THE BLOG
09/10/2014 05:51 pm ET Updated Nov 10, 2014

Domestic Violence, Deadly Force and Professional Sports

There has been much media coverage over the past two days about the newly released video of Ray Rice's knockout punch of his then-fiancée, Janay Palmer, in a casino elevator last February. Up until the release of this new footage, the NFL and the Ravens football organization, had, at best, lightly reprimanded Ray Rice with a two-game suspension and a fine. Their decision was based on the footage of Ray dragging his unconscious fiancée out of the elevator and basically dropping her face down onto the casino floor.

She was not drunk. She was not drugged. She did not faint because she was ill. She was punched unconscious.

Even a little while ago, the Ravens website had posted a comment attributed to Janay Rice (as they quickly married soon after the incident) that she was basically sorry for her part in the altercation between the two of them. This may indeed be true, as the longer-length footage shows them trading insults and Janay apparently spitting on Ray. I can only ask: So?

Her comment falls completely in line with the many misrepresentations about domestic violence, such as:

• She got me so angry I lashed out
• She hit me first
• She insulted me so I gave it to her
• She pushed my buttons and I reacted
• She knows how to get me so angry

Each of these statements have been used countless times in domestic violence cases so that it has become a veritable cliché, as in: "My anger is not my fault but the fault of my partner so therefore I am not responsible for the severity of my reaction."

By Janay coming out yesterday with the statement (in part) on Instagram: "I woke up this morning feeling like I had a horrible nightmare, feeling like I'm mourning the death of my closest friend..."

What if her words were actually spoken by her best friend? What if Ray's punch and her subsequent unconsciousness resulted in permanent brain damage or death? Where is the justification for the amount of force he used? Is he aware that he is a very strong man? Does he use his physicality professionally? Of course he does.

The Cornell University Law School's Legal Information Institute defines deadly force as: "That force which a reasonable person would consider likely to cause death or serious bodily harm. Its use may be justified only under conditions of extreme necessity, when all lesser means have failed or cannot reasonably be employed."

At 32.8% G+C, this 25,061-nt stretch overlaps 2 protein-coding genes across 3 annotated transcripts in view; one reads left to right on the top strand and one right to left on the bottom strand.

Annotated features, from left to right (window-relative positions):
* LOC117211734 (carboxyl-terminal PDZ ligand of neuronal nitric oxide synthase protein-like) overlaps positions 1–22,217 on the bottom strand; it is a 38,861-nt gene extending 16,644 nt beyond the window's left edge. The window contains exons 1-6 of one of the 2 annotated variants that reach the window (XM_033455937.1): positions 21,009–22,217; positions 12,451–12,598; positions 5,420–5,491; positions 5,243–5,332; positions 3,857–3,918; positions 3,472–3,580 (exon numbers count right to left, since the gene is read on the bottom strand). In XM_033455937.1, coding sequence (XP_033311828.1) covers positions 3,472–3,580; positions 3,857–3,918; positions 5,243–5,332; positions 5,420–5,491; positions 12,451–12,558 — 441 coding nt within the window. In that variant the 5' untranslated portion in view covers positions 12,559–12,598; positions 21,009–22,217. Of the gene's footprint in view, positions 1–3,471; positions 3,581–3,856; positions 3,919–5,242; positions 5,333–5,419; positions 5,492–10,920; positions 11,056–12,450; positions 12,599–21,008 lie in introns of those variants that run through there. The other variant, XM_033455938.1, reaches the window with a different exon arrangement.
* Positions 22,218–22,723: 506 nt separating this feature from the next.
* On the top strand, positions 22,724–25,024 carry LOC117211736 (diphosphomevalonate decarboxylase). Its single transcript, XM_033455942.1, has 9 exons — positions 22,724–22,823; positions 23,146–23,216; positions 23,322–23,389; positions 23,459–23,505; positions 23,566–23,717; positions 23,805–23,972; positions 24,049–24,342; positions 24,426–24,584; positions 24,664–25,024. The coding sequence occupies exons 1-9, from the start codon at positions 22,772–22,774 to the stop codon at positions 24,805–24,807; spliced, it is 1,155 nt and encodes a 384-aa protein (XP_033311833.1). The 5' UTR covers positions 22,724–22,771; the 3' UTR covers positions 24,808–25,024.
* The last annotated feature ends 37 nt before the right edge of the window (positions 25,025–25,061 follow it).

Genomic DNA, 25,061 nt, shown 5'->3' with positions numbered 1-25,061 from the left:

Based on this definition, and the events caught on the video footage, there is no way that Ray Rice can justify his actions. He did not attempt to diffuse the situation between them in any way. In fact, he chose to use his left hand to deliver an extremely powerful blow to Janay's face and watched as her head hit the rail and she dropped unconscious to the floor.

What is almost as disturbing? The fact that he then stood there and never once reached down to check on her. To comfort the woman he would soon marry. To see if his daughter's mother was still alive. Nothing. Just finally dragged her out of the elevator like she was a gym bag stuffed with football equipment.

An intimate relationship is not the place for violence. Many people can and have extricated themselves from anger fueled incidents -- walked away, diffused the situation, refused to fight back. A situation that happened to one of my close friends is when he was in a bar with a group of people (including his then-girlfriend) and she decided he had done something wrong and she attacked him. First, she dumped a jug of beer on his head and then proceeded to hit, scratch and tear at his shirt. At this point he was embarrassed, wet, and had multiple scratches and bruises from her attack. What did he do to her? Nothing. He knew that if he struck back, being so much stronger than she was, he could seriously hurt her. He had the presence of mind, and enough self-control, to know that under no circumstances was he going to harm her physically. Many of the witnesses at the bar marveled at the way he handled himself and remarked at what a gentleman he was. How did he finally deal with the situation? He broke off their relationship and never looked back.

Isn't it time for gentlemen to set the standard for other men to follow? Isn't it time for professional athletes to be these gentlemen? In a nation of hero worship of these athletes, what better time for them, their organizations and the league to STAND UP AND BE REAL GENTLE MEN!